Confessing that Jesus is Lord
John the Baptist attracted much attention. Even though he was preaching and baptising repentant people in a remote part of Israel, many knew about him and travelled to hear him. But he posed a threat to the religious establishment: “Who does he think he is?!” they asked. So they sent a delegation of religious lawyers to interrogate him. John had nothing to hide and answered their questions, “I am not the Christ”. That prompted more questions about his identity.
They wondered if he was Elijah come back to earth, (as he had been taken up in a whirlwind 700 years previously, see 2 Kings 2:1-18). Or perhaps he was the Prophet who was described by Moses (Deuteronomy 18:15-18 actually referred to Jesus). But John was neither of these and he said so; although he ministered in the same spirit and power as Elijah (Luke 1:17) and in that sense he fulfilled Malachi 4:5. So they asked John to admit his identity and by what authority he preached and baptised. He then identified himself with the prophecy in Isaiah 40:3. His role was to call God’s people to repent over breaking His covenant and to prepare them for God’s arrival.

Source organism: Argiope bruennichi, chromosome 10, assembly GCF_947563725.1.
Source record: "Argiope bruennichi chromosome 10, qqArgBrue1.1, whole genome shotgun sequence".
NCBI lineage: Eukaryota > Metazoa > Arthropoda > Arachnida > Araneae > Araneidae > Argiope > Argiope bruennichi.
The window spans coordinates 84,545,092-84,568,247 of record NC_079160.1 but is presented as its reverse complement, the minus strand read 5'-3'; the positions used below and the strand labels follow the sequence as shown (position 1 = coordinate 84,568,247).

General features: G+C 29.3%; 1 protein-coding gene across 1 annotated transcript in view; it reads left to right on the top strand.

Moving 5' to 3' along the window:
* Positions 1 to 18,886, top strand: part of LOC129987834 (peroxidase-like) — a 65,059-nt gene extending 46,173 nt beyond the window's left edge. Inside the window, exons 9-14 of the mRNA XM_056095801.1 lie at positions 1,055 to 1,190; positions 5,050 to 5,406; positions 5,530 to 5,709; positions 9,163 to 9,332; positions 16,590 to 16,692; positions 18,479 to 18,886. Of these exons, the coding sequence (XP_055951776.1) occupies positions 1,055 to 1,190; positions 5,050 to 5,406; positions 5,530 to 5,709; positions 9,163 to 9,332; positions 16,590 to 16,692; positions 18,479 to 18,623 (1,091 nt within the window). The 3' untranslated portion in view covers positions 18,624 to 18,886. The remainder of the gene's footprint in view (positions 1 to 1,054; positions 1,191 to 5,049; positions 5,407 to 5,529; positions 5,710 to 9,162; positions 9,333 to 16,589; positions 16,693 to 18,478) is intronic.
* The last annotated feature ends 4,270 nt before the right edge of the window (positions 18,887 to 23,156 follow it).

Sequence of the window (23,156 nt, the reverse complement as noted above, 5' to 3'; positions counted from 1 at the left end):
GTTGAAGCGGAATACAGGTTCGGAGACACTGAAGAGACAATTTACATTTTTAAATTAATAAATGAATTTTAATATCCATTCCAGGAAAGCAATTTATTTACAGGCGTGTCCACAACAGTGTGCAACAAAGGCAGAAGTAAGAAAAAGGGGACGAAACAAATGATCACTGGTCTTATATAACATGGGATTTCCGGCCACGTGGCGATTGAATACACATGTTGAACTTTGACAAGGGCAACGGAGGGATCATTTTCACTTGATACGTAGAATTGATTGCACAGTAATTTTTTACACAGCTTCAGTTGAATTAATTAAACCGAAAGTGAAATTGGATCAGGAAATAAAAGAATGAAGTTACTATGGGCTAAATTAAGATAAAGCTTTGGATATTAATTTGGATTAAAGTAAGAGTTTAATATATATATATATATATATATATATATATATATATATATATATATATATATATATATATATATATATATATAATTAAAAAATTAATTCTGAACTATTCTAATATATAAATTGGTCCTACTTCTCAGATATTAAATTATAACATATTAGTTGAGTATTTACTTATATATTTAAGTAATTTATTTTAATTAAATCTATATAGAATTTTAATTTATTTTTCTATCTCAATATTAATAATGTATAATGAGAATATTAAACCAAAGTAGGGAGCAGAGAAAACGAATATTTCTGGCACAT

Identity matters. John knew who he was – uniquely appointed to herald the arrival of God the Son. John knew that he had no mandate to advance his own popularity, or to preach his own ideas. His sole responsibility was to bring people to repentance, and to baptise those who were eager for God’s forgiveness. That is a proper humility. He was a man who knew his place in relation to Jesus: as John said in John 3:30, “He [Jesus] must become greater; I must become less.” Whatever your role in Christ’s church or whatever ministry you exercise, Jesus Christ is always Lord and you are not! The fault of Satan was that he wanted to take God’s place and he still tempts people to do the same. The best way to deal with that temptation is to be sure that we make much of Jesus and little of ourselves, humbly submitting to Him.
© Dr Paul Adams